Drawing on Canvas

Generic drawing is done on a Canvas. You control what appears on this canvas by defining a draw function:

using Gtk, Graphics
c = @GtkCanvas()
win = GtkWindow(c, "Canvas")
@guarded draw(c) do widget
ctx = getgc(c)
h = height(c)
w = width(c)
# Paint red rectangle
rectangle(ctx, 0, 0, w, h/2)
set_source_rgb(ctx, 1, 0, 0)
fill(ctx)
# Paint blue rectangle
rectangle(ctx, 0, 3h/4, w, h/4)
set_source_rgb(ctx, 0, 0, 1)
fill(ctx)
end
show(c)

This draw function will get called each time the window gets resized or otherwise needs to refresh its display.

Errors in the draw function can corrupt Gtk's internal state; if this happens, you have to quit julia and start a fresh session. To avoid this problem, the @guarded macro wraps your code in a try/catch block and prevents the corruption. It is especially useful when initially writing and debugging code. See further discussion about when @guarded is relevant.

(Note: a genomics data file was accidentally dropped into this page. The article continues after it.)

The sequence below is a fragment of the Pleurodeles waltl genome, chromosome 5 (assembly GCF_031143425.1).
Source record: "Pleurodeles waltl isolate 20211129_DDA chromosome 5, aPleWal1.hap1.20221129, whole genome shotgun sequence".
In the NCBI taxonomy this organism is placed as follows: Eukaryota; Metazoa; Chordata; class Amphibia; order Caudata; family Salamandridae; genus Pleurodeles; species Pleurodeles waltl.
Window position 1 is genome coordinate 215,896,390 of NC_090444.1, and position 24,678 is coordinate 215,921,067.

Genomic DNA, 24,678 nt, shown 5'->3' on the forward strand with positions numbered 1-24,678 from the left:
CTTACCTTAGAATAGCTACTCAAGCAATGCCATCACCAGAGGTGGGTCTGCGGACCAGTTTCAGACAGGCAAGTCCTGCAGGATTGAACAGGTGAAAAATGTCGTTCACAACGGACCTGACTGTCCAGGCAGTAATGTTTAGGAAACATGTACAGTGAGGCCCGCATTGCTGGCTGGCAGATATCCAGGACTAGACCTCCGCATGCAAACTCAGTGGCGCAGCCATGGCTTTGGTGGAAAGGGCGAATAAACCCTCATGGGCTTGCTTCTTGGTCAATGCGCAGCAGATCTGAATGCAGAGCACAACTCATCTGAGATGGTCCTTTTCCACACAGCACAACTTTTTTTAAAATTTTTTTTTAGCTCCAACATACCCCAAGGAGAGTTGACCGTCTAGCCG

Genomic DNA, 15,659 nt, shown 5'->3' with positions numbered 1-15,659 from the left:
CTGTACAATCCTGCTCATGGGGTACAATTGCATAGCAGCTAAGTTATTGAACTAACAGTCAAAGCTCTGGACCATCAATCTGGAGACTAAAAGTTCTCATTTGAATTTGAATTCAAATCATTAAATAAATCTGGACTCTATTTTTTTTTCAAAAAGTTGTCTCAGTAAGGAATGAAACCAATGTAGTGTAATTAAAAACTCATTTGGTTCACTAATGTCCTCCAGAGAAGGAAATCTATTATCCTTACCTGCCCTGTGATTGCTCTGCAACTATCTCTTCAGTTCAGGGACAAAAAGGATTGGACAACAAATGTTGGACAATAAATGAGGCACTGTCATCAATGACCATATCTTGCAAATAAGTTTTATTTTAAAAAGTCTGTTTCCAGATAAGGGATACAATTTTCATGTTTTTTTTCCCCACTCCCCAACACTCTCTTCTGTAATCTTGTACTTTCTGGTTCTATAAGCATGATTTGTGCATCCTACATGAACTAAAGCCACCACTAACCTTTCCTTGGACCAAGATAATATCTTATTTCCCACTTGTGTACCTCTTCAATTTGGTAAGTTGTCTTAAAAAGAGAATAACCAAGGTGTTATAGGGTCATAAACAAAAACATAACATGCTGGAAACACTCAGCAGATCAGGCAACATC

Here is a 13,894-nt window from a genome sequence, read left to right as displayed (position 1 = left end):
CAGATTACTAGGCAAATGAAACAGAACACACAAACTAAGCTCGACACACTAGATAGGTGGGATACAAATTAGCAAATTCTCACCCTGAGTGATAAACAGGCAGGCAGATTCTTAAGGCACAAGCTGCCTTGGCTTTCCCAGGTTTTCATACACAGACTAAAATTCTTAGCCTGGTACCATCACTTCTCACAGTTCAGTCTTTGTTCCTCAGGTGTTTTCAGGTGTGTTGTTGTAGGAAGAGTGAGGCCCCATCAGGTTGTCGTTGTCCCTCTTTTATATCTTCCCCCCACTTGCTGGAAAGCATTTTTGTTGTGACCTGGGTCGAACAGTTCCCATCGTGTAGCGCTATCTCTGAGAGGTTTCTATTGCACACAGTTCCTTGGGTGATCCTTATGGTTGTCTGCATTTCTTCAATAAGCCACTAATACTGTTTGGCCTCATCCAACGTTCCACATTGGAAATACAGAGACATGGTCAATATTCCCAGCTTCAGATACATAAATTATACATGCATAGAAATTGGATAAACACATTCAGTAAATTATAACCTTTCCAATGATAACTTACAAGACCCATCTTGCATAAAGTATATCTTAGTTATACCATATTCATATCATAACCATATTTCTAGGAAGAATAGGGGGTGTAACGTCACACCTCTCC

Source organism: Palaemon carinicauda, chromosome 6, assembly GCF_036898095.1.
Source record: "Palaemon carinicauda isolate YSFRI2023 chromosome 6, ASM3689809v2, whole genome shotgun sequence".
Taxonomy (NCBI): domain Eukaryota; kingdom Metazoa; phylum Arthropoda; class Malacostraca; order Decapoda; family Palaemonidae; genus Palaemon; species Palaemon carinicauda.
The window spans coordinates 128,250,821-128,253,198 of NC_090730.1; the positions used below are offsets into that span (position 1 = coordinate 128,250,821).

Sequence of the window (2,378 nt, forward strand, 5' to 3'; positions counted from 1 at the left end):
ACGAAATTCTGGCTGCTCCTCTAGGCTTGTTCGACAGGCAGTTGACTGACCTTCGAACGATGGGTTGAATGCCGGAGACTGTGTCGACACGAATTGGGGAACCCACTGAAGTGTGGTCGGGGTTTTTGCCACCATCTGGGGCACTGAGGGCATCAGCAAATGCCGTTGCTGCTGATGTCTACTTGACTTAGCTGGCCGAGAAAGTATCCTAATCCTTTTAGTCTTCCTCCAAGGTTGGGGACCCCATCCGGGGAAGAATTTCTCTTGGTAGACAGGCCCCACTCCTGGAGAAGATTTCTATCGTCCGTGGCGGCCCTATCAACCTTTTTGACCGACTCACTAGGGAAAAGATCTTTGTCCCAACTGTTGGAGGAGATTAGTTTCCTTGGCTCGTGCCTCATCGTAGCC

Finally, Canvases have a field called mouse that allows you to easily write callbacks for mouse events:

c.mouse.button1press = @guarded (widget, event) -> begin
ctx = getgc(widget)
set_source_rgb(ctx, 0, 1, 0)
arc(ctx, event.x, event.y, 5, 0, 2pi)
stroke(ctx)
reveal(widget)
end

This will draw a green circle on the canvas at every mouse click. Resizing the window will make them go away; they were drawn on the canvas, but they weren't added to the draw function.

Note the use of the @guarded macro here, too.